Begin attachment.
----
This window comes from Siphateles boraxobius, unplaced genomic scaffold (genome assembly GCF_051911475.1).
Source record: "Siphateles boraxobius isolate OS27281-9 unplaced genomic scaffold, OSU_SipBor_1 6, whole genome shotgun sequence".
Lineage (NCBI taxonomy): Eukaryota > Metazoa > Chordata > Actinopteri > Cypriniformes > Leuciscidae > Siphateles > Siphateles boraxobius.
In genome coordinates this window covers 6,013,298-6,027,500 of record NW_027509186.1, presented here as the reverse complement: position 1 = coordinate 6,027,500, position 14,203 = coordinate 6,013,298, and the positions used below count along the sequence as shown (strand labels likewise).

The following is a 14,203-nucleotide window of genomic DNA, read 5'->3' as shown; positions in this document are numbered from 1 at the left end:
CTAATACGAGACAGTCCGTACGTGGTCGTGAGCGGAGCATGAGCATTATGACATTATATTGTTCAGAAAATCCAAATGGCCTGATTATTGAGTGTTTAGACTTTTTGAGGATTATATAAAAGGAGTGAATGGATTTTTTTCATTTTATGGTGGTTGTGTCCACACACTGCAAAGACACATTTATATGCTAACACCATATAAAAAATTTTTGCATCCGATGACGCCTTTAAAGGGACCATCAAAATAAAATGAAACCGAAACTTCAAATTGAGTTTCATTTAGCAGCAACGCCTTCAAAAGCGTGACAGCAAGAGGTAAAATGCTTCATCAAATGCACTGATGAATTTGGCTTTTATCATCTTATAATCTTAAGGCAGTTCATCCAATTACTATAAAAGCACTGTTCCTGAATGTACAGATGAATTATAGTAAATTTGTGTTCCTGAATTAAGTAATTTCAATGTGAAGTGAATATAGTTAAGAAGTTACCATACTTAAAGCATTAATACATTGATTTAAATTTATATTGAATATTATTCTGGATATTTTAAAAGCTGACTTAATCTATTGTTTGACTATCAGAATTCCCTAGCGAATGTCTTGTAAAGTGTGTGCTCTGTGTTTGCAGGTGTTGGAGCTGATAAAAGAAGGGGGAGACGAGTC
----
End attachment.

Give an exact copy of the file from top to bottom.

This window comes from Siphateles boraxobius, unplaced genomic scaffold (genome assembly GCF_051911475.1).
Source record: "Siphateles boraxobius isolate OS27281-9 unplaced genomic scaffold, OSU_SipBor_1 6, whole genome shotgun sequence".
Lineage (NCBI taxonomy): Eukaryota > Metazoa > Chordata > Actinopteri > Cypriniformes > Leuciscidae > Siphateles > Siphateles boraxobius.
In genome coordinates this window covers 6,013,298-6,027,500 of record NW_027509186.1, presented here as the reverse complement: position 1 = coordinate 6,027,500, position 14,203 = coordinate 6,013,298, and the positions used below count along the sequence as shown (strand labels likewise).

The following is a 14,203-nucleotide window of genomic DNA, read 5'->3' as shown; positions in this document are numbered from 1 at the left end:
CTAATACGAGACAGTCCGTACGTGGTCGTGAGCGGAGCATGAGCATTATGACATTATATTGTTCAGAAAATCCAAATGGCCTGATTATTGAGTGTTTAGACTTTTTGAGGATTATATAAAAGGAGTGAATGGATTTTTTTCATTTTATGGTGGTTGTGTCCACACACTGCAAAGACACATTTATATGCTAACACCATATAAAAAATTTTTGCATCCGATGACGCCTTTAAAGGGACCATCAAAATAAAATGAAACCGAAACTTCAAATTGAGTTTCATTTAGCAGCAACGCCTTCAAAAGCGTGACAGCAAGAGGTAAAATGCTTCATCAAATGCACTGATGAATTTGGCTTTTATCATCTTATAATCTTAAGGCAGTTCATCCAATTACTATAAAAGCACTGTTCCTGAATGTACAGATGAATTATAGTAAATTTGTGTTCCTGAATTAAGTAATTTCAATGTGAAGTGAATATAGTTAAGAAGTTACCATACTTAAAGCATTAATACATTGATTTAAATTTATATTGAATATTATTCTGGATATTTTAAAAGCTGACTTAATCTATTGTTTGACTATCAGAATTCCCTAGCGAATGTCTTGTAAAGTGTGTGCTCTGTGTTTGCAGGTGTTGGAGCTGATAAAAGAAGGGGGAGACGAGTC